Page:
The Composers of DOCTOR WHO - John Debney

Christopher Morley looks back at the work of the Doctor Who TV Movie composer, John Debney.

Lets now go all cinematic as we welcome the next composer to join our illustrious list! John Debney was the man who supplied the music for the 1996 Doctor Who TV film, & he had/has enjoyed quite a career in the business of movie music both before & after Paul McGann's big screen first time out as the Eighth Doctor, which saw the debut of a first fully orchestrated theme for the newest incarnation.

Born in Glendale, California on August 18 1956, he's the son of an early Disney Studios producer, Louis Debney- going on to graduate with a Bachelor of Arts degree in Music Composition from the California Institute of Arts. A mere two weeks later he found himself with a job at Disney, just like his dear old dad!

It was here that he found his first mentor, late composer Buddy Baker ( whose credits include The Fox & The Hound) spotted some potential in the young Debney, & soon had him creating music for several of the rides at Disney World Florida's EPCOT Center -a time of which he said
“I was very lucky. Two weeks after I graduated from CalArts, I got into the copying department at Disney. They needed a runner, someone who could paste scores, organize scores. One day (veteran Disney composer) Buddy Baker said, ‘Hey kid, come in here.’ Buddy would give me assignments — arrange this little French song for musette, write a German polka. … They were building Epcot (at Disney World in Florida) and needed a lot of music for different pavilions and rides.”
After three years of doing so, John went freelance- working with TV composer Mike Post & then Hanna-Barbera's composer in residence Hoyt Curtin, who had been with the animation studio since its beginnings in 1957 & would retire in 1986. Among his cartoon themes were The Flintstones, Top Cat, The Jetsons & Jonny Quest.

Striking out on his own, John next moved into television for himself & would work on a range of projects from Star Trek- The Next Generation & Deep Space Nine to Cagney & Lacey. His first taste of the magic of the movies would come in 1993, when he worked on Hocus Pocus for Disney. Since then he's gone on to work on films from Bruce Almighty to The Scorpion King, I Know What You Did Last Summer, Elf & Sin City.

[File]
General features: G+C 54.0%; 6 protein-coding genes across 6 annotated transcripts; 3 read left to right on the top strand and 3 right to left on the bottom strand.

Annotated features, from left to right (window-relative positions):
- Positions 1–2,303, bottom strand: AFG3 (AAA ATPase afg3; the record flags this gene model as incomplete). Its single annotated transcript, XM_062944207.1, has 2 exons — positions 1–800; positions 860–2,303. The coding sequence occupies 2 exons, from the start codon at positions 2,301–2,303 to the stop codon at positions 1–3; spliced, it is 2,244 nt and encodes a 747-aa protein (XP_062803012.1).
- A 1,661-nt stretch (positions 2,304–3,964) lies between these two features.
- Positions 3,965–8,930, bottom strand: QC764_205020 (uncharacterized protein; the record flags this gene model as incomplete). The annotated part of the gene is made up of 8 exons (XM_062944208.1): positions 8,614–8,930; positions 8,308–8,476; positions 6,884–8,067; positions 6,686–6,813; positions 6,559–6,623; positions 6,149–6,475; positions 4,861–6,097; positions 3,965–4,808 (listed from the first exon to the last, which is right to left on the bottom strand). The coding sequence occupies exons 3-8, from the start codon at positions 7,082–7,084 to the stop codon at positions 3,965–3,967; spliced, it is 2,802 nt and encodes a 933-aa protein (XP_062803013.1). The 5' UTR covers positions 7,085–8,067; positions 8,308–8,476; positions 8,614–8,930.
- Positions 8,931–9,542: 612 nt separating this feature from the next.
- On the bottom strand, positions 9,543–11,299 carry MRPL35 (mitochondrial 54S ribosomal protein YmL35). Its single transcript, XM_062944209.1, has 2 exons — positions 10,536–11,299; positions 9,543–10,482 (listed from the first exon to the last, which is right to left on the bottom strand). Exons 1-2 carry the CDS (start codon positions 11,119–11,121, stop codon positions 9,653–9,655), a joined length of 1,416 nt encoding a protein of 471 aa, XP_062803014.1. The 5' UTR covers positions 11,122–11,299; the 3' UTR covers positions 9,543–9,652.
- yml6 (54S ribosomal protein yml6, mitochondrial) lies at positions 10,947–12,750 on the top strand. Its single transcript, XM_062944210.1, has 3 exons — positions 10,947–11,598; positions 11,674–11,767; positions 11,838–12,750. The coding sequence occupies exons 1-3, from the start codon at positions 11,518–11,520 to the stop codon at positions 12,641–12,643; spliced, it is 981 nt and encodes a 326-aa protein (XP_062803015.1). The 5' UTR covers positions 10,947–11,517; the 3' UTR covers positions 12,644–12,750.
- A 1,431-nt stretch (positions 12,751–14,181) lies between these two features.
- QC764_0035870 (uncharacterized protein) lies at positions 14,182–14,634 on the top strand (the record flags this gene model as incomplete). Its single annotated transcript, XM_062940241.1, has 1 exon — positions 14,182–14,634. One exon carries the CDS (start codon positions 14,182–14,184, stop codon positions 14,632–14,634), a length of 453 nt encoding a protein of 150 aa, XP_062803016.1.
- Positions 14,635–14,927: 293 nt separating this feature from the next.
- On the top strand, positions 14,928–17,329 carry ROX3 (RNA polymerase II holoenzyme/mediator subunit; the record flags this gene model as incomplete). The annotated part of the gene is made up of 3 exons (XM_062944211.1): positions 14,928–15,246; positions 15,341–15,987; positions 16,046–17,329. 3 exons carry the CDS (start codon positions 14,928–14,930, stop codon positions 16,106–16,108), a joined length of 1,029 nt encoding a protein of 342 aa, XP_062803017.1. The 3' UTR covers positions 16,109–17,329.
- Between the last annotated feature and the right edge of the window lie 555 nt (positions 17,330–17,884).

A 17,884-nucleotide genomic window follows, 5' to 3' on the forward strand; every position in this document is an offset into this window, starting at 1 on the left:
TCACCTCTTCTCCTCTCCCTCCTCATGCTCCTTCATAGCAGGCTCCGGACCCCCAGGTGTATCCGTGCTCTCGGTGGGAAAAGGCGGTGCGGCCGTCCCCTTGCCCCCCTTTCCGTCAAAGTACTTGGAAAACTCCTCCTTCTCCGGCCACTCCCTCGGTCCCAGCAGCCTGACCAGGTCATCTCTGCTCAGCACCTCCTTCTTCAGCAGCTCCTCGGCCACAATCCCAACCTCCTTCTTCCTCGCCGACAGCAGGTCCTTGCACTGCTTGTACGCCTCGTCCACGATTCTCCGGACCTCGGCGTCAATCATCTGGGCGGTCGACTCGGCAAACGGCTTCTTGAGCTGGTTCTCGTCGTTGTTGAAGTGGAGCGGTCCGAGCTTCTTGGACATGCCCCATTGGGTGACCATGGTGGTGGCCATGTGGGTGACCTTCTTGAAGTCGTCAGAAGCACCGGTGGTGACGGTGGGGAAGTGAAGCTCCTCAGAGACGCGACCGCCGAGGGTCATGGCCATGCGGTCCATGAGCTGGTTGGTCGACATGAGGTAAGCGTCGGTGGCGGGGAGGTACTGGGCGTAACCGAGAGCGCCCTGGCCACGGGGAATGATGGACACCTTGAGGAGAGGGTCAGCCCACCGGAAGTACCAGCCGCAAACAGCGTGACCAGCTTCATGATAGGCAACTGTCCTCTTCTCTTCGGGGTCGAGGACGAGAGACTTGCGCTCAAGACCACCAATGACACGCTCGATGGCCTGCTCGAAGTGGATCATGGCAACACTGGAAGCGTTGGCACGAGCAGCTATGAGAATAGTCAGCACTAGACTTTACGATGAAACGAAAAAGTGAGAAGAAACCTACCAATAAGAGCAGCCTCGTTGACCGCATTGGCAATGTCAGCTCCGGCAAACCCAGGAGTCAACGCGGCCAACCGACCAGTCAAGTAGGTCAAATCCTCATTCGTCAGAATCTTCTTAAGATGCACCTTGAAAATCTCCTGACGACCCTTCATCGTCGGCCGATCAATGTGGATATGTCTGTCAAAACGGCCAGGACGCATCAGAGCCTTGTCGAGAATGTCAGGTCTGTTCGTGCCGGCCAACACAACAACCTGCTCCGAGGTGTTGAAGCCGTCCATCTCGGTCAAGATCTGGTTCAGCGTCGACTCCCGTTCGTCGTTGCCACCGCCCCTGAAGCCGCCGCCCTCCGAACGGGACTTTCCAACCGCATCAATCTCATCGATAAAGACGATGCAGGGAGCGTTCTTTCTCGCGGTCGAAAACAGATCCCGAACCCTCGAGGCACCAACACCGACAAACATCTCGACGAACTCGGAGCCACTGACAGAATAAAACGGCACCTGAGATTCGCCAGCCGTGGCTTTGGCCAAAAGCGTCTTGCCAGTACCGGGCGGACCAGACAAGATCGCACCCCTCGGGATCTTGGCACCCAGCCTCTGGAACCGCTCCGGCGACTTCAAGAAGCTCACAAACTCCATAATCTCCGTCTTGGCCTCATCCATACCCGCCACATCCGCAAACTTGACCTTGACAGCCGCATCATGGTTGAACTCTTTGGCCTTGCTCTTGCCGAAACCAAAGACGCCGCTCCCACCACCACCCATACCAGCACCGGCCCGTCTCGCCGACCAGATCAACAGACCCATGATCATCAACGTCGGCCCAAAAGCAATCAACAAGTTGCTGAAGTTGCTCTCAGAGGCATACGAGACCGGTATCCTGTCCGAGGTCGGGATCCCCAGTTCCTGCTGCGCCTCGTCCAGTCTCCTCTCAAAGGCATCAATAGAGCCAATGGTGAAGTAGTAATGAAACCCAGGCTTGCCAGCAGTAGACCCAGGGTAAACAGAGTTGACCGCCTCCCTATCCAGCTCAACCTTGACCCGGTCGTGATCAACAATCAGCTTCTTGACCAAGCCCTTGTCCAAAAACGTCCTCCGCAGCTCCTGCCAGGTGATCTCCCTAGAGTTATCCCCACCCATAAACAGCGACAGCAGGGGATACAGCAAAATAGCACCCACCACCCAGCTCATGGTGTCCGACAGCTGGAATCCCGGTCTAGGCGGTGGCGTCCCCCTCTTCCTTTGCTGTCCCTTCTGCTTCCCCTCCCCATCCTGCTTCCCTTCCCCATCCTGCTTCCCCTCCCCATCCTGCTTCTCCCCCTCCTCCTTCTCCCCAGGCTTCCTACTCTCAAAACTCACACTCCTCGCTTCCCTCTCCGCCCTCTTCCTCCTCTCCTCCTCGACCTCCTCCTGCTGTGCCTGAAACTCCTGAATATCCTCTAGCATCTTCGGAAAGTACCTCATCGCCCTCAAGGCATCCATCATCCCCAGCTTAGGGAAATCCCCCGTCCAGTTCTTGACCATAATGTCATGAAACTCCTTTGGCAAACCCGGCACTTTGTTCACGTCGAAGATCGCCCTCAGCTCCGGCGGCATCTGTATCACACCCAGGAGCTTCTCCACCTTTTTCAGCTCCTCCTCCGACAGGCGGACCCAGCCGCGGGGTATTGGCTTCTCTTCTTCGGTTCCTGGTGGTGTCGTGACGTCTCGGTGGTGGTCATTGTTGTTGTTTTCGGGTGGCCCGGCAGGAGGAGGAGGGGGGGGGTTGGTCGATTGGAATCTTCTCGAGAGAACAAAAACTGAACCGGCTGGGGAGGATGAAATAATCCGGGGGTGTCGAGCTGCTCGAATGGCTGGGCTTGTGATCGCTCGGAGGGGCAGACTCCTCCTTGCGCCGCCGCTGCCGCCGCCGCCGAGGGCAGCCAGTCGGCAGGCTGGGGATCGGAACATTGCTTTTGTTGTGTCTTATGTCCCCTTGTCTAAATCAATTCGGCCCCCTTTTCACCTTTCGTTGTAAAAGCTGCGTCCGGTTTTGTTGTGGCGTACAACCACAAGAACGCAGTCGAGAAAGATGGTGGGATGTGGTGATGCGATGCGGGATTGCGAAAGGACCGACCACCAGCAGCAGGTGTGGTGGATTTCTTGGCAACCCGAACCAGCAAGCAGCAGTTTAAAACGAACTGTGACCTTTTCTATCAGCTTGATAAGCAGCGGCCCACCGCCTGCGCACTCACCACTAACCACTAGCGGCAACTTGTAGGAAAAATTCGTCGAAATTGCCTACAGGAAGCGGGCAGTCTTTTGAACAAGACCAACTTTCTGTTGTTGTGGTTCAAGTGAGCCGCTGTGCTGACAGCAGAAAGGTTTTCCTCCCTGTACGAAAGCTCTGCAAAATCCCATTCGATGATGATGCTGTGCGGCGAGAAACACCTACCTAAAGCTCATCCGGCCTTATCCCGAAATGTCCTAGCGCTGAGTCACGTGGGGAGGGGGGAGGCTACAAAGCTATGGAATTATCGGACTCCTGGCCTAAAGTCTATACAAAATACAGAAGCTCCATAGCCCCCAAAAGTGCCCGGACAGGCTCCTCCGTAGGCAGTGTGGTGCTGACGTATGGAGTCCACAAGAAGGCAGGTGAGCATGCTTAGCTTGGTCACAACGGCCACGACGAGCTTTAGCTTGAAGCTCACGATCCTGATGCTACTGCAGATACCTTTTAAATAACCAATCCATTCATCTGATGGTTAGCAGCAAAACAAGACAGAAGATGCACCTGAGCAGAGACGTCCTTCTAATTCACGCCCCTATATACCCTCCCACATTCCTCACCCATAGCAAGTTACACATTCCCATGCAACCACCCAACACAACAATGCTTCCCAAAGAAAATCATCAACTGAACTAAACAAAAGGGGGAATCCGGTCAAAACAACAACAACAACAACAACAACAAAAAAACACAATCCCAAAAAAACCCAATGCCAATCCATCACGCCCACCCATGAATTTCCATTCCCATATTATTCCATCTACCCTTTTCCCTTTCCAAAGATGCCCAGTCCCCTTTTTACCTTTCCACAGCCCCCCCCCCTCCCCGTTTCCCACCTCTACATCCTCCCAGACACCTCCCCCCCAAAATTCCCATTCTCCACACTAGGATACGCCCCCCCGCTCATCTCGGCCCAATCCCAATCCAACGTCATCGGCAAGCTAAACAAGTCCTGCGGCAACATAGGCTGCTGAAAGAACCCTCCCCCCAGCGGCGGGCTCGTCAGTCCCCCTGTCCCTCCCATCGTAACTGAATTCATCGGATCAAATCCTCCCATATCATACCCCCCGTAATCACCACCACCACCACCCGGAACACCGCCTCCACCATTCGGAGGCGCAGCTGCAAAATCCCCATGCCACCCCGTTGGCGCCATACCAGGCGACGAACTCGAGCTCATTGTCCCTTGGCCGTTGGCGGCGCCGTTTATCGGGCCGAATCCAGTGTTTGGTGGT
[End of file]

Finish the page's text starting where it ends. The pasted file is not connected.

Even before Doctor Who came along, though, Debney's work was making waves! His score for 1995's Cutthroat Island has retrospectively been celebrated as the best thing about that particular film, hailed as among the best ' swashbuckling' scores & winning him comparisons to Hollywood great Erich Wolfgang Korngold ( this should provide a handy guide). Nine years later similar praise would come his way for his work on Mel Gibson's The Passion Of The Christ.

That's the man himself in action working on a scoring session for 2010's Predators. It would appear he had something of a personal interest in that particular project, too! He said at the time that
“When I first learned that Robert Rodriguez and Fox studios were planning a re-boot of one of my favourite films of all time, ‘Predator,’ I was thrilled. Having worked with Robert on four films previously, I knew that if anyone could do justice to a remake such as this, it would be Robert. Learning that Nimrod Antal was going to be the director, I was doubly thrilled and knew I had to be a part of this one.”
He'd previously won three Emmys ( Outstanding Achievement in Music Composition for a Series -Dramatic Underscore) in both 1991 & '96 for The Young Riders & The Cape,as well as Outstanding Individual Achievement in Main Title Theme Music for SeaQuest DSV. Nominations without victory came for  Outstanding Achievement in Main Title Theme Music for The Young Riders in 1990, Outstanding Main Title Theme Music for The Cape in 1997, 2005's The Passion Of The Christ went up for Best Achievement in Music Written for Motion Pictures, Original Score & 2012's Hatfields & McCoys- Part One was among the contenders for Outstanding Music Composition for a Miniseries, Movie, or Special (Original Dramatic Score).

But what was the state of Doctor Who at the time? This should tell us more...

The novel The Eight Doctors by Terrance Dicks should clear up any massive holes in continuity- after stopping the Master at the end of the film the Doctor suffers another bout of amnesia & remembers only his name, with a gut feeling telling him he should trust the TARDIS. He needs to recover his memories, & so ' Sexy' takes him on a trip to reacquaint himself with his past in the most literal sense. Meeting his First incarnation during An Unearthly Child, he stops him hitting a caveman with a rock. Moving on to the Second he assists him in contacting the Time Lords during The War Games.

He next finds himself alongside the Third during The Sea Devils & provides an emergency blood transfusion to the Fourth as part of State Of Decay. Moving onto the Fifth, he helps him out during the events of The Five Doctors. Then its off to help the Sixth defend himself in his trial by the Valeyard & get the Seventh out of a pickle on Metebelis Three.

With his memories regained he takes Sam Jones as a companion & the New Eighth Doctor Adventures series of books can begin...............

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